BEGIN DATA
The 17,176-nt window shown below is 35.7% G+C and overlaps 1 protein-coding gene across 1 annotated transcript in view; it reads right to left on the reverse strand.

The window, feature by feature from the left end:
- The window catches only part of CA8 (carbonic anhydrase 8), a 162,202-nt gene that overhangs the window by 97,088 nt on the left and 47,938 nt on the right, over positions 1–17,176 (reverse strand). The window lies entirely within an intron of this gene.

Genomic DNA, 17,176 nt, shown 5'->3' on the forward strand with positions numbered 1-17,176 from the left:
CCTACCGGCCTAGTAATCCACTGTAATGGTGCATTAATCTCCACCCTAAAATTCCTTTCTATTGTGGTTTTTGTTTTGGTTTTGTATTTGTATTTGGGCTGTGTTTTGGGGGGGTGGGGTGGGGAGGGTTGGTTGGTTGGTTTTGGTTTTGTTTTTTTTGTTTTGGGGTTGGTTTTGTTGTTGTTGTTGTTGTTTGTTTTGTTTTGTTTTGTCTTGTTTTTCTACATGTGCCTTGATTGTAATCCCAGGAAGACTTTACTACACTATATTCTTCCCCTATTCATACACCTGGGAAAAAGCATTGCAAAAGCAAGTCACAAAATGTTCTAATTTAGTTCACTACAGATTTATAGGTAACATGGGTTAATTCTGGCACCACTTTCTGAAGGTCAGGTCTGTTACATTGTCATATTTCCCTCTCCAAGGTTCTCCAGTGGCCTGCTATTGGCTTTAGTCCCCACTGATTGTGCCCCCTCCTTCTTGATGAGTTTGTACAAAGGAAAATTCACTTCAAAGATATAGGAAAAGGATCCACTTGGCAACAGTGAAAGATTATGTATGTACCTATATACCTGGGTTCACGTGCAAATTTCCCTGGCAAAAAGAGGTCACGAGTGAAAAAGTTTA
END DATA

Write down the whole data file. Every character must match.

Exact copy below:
The 17,176-nt window shown below is 35.7% G+C and overlaps 1 protein-coding gene across 1 annotated transcript in view; it reads right to left on the reverse strand.

The window, feature by feature from the left end:
- The window catches only part of CA8 (carbonic anhydrase 8), a 162,202-nt gene that overhangs the window by 97,088 nt on the left and 47,938 nt on the right, over positions 1–17,176 (reverse strand). The window lies entirely within an intron of this gene.

Genomic DNA, 17,176 nt, shown 5'->3' on the forward strand with positions numbered 1-17,176 from the left:
CCTACCGGCCTAGTAATCCACTGTAATGGTGCATTAATCTCCACCCTAAAATTCCTTTCTATTGTGGTTTTTGTTTTGGTTTTGTATTTGTATTTGGGCTGTGTTTTGGGGGGGTGGGGTGGGGAGGGTTGGTTGGTTGGTTTTGGTTTTGTTTTTTTTGTTTTGGGGTTGGTTTTGTTGTTGTTGTTGTTGTTTGTTTTGTTTTGTTTTGTCTTGTTTTTCTACATGTGCCTTGATTGTAATCCCAGGAAGACTTTACTACACTATATTCTTCCCCTATTCATACACCTGGGAAAAAGCATTGCAAAAGCAAGTCACAAAATGTTCTAATTTAGTTCACTACAGATTTATAGGTAACATGGGTTAATTCTGGCACCACTTTCTGAAGGTCAGGTCTGTTACATTGTCATATTTCCCTCTCCAAGGTTCTCCAGTGGCCTGCTATTGGCTTTAGTCCCCACTGATTGTGCCCCCTCCTTCTTGATGAGTTTGTACAAAGGAAAATTCACTTCAAAGATATAGGAAAAGGATCCACTTGGCAACAGTGAAAGATTATGTATGTACCTATATACCTGGGTTCACGTGCAAATTTCCCTGGCAAAAAGAGGTCACGAGTGAAAAAGTTTA